While US president Trump has been supportive and incredibly defensive of MBS during this “crisis”, the truth is that the US only has itself to blame. It was not all too long ago that Trump announced that he had told Saudi King Salman that his kingdom would not last two weeks without US support.

Saudi Arabia is learning for themselves quite quickly that, ultimately, it may pay not to have all its eggs in one geopolitical superpower basket.

Saudi Arabia has been increasingly interested in Moscow since King Salman made a historic visit to Moscow in October 2017. While Trump has openly bragged about his record-breaking arms deals with the Saudis, the blunt truth is that the $110 billion arms agreements were reportedly only ever letters of interest or intent, but not actual contracts. As such, the US-Saudi arms deal is still yet to be locked in, all the while Saudi Arabia is negotiating with Russia for its S-400 air defence system. This is, as the Washington Post notes, despite repeated US requests to Saudi Arabia for it disavow its interest in Russia’s arms.

The economic threat that an “independent” Saudi Arabia under MBS’ leadership poses to Washington runs deeper than meets the eye and may indeed have a domino effect. According to CNN, Russia and Saudi Arabia “are engaged in an intense battle over who will be the top supplier to China, a major energy importer with an insatiable appetite for crude.”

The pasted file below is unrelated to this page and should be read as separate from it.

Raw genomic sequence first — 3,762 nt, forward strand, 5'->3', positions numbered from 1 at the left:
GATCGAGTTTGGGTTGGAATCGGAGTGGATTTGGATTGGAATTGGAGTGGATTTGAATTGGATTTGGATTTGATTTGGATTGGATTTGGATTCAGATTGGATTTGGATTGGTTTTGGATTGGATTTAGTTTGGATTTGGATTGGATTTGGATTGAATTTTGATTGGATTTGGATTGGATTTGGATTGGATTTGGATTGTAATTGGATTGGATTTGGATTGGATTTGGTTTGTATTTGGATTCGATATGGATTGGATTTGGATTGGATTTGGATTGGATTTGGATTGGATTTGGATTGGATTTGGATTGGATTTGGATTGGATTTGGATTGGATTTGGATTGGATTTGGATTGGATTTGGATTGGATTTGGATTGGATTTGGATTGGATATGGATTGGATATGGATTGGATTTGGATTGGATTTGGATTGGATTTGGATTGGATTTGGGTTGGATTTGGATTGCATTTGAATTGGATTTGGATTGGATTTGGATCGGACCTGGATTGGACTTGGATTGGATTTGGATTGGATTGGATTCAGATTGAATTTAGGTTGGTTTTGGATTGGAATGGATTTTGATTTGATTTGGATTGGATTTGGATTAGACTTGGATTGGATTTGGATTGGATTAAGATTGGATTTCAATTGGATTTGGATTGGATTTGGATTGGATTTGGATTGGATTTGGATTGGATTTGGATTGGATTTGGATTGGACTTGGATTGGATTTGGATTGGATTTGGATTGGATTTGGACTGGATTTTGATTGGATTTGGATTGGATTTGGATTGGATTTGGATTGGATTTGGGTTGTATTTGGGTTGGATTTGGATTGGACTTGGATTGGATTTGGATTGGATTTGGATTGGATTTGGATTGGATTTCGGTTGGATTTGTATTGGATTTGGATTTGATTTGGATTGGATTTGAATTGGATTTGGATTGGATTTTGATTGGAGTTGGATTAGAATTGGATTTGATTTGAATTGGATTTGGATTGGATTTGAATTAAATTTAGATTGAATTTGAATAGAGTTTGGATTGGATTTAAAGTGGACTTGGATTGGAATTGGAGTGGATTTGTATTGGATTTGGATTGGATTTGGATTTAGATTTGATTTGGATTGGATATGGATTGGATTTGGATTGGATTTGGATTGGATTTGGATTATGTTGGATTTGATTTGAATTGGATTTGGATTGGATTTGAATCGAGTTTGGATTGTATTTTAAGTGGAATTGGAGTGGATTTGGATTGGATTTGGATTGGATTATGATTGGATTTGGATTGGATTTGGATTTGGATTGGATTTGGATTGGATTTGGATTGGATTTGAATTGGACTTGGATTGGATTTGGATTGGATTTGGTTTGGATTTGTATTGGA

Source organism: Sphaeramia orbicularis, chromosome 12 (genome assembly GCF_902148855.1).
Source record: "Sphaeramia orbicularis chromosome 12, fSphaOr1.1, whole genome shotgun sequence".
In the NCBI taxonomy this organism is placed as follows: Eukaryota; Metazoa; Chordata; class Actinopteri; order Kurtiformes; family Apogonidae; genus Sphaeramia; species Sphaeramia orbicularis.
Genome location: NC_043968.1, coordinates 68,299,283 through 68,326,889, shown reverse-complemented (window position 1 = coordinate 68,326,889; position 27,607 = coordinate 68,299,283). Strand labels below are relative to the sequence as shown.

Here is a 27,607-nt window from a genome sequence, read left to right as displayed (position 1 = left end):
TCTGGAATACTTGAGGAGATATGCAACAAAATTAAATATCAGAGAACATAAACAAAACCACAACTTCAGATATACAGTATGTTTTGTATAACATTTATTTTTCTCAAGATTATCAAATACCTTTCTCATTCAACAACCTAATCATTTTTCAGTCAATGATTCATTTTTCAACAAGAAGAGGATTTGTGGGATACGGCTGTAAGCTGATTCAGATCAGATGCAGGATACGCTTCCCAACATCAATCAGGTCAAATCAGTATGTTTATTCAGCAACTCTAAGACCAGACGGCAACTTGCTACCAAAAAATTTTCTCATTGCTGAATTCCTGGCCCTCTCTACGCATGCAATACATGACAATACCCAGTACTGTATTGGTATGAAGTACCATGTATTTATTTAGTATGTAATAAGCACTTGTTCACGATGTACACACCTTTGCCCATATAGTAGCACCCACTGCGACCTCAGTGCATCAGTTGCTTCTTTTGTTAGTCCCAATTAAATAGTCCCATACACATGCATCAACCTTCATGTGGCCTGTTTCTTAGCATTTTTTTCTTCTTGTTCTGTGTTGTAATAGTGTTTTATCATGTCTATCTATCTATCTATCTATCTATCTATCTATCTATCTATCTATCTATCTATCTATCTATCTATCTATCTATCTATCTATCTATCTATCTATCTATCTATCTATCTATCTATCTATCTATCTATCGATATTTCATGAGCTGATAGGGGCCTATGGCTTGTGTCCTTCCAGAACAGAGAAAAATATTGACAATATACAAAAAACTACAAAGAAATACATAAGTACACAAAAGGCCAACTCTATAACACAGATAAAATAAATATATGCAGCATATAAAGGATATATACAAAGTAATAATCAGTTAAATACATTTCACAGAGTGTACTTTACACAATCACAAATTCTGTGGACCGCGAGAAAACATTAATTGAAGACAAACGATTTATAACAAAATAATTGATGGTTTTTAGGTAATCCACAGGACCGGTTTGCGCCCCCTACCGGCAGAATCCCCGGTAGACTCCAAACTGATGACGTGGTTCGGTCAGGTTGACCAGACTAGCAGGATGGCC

The unveiling of China’s petro-yuan poses a major headache for Washington and its control over Saudi Arabia as well.According to Carl Weinberg, chief economist and managing director at High-Frequency Economics, China will “compel”Saudi Arabia to trade oil in Chinese yuan instead of US dollars. One must bear in mind that China has now surpassed the US as the “biggest oil importer on the planet,” these direct attacks on the US dollar will have huge implications for its current world reserve status.